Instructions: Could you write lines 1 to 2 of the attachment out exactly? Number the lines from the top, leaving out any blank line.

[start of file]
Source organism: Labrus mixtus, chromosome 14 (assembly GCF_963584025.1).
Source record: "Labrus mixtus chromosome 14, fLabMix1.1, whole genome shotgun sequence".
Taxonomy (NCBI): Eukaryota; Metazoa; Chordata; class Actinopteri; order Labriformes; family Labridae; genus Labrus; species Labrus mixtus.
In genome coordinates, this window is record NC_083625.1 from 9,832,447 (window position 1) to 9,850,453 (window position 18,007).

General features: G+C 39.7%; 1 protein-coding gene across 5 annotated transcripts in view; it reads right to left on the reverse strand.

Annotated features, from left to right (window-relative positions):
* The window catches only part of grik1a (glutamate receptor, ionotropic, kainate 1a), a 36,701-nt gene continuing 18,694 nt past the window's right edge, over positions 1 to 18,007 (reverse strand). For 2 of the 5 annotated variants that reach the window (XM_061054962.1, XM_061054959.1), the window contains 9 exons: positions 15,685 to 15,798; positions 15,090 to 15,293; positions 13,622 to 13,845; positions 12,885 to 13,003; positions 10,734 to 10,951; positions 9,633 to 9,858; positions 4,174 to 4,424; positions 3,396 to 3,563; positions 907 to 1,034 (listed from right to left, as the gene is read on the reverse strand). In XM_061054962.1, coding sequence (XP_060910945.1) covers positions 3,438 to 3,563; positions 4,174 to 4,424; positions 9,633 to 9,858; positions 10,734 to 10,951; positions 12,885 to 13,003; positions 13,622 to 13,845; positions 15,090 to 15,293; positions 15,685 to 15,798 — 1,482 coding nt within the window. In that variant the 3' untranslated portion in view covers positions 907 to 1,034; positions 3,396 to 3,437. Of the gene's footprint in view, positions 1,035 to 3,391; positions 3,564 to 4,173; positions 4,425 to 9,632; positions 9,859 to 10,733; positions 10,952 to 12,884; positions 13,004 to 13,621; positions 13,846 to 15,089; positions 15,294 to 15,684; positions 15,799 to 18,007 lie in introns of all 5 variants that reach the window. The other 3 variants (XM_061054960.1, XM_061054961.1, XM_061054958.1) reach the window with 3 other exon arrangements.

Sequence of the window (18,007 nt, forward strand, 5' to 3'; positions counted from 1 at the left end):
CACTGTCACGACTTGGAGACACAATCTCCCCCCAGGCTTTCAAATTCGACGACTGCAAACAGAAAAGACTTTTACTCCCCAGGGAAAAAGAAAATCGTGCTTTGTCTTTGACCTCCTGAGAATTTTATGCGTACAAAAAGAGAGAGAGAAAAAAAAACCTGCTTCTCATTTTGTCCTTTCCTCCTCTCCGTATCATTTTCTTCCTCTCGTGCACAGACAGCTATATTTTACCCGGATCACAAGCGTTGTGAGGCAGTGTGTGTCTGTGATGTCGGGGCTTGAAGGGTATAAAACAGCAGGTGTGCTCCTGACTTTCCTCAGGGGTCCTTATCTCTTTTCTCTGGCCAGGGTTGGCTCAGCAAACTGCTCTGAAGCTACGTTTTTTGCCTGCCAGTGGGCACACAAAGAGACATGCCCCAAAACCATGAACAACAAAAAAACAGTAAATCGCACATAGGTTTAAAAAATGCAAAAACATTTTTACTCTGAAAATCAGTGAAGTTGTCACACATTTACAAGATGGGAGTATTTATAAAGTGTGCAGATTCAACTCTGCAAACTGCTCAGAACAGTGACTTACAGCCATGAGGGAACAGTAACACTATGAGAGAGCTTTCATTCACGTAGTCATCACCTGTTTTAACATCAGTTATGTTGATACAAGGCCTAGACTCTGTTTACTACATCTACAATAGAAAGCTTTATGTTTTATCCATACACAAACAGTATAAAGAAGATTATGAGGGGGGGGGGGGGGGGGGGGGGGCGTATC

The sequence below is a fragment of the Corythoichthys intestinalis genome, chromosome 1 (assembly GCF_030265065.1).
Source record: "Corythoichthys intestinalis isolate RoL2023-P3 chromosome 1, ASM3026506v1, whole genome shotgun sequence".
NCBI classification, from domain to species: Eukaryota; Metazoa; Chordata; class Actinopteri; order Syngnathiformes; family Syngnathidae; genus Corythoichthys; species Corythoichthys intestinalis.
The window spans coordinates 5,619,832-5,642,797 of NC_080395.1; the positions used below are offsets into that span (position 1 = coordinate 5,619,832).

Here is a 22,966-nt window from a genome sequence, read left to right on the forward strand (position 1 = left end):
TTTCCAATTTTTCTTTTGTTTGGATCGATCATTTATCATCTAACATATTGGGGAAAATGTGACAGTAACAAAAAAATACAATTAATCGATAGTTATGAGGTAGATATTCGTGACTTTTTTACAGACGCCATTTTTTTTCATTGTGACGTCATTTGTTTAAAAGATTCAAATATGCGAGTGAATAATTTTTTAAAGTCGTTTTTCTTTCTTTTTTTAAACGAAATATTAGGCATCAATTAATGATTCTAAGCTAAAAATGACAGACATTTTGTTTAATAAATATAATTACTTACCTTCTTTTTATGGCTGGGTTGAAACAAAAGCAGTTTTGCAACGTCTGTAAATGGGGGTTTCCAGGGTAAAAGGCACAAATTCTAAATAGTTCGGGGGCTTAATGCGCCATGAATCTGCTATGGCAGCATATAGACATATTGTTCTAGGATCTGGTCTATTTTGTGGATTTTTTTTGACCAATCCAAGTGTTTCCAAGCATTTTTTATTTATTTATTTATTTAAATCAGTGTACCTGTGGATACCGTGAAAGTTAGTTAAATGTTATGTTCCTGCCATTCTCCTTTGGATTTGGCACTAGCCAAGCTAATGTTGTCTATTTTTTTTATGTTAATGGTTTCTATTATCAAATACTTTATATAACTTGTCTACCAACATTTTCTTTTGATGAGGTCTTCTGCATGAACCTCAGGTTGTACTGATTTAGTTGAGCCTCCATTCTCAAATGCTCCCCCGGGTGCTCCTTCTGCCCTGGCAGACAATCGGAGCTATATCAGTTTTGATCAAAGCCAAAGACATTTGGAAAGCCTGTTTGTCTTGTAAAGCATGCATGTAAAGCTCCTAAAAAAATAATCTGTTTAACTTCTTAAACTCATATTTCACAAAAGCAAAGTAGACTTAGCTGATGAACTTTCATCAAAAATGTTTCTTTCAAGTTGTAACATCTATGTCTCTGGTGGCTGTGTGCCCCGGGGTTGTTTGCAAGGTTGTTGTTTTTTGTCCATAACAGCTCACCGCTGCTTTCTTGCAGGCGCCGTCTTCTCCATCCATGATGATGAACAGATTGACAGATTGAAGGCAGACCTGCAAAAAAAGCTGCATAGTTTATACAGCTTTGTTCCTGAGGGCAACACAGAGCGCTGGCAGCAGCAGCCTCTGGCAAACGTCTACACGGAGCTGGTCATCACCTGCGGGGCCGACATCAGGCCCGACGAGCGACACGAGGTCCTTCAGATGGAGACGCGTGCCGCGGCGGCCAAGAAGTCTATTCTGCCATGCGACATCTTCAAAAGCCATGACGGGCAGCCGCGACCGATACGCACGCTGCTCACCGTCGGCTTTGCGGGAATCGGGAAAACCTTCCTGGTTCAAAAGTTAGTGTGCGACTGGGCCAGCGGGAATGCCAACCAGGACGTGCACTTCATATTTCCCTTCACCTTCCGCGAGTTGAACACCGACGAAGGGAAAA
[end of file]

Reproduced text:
Source organism: Labrus mixtus, chromosome 14 (assembly GCF_963584025.1).
Source record: "Labrus mixtus chromosome 14, fLabMix1.1, whole genome shotgun sequence".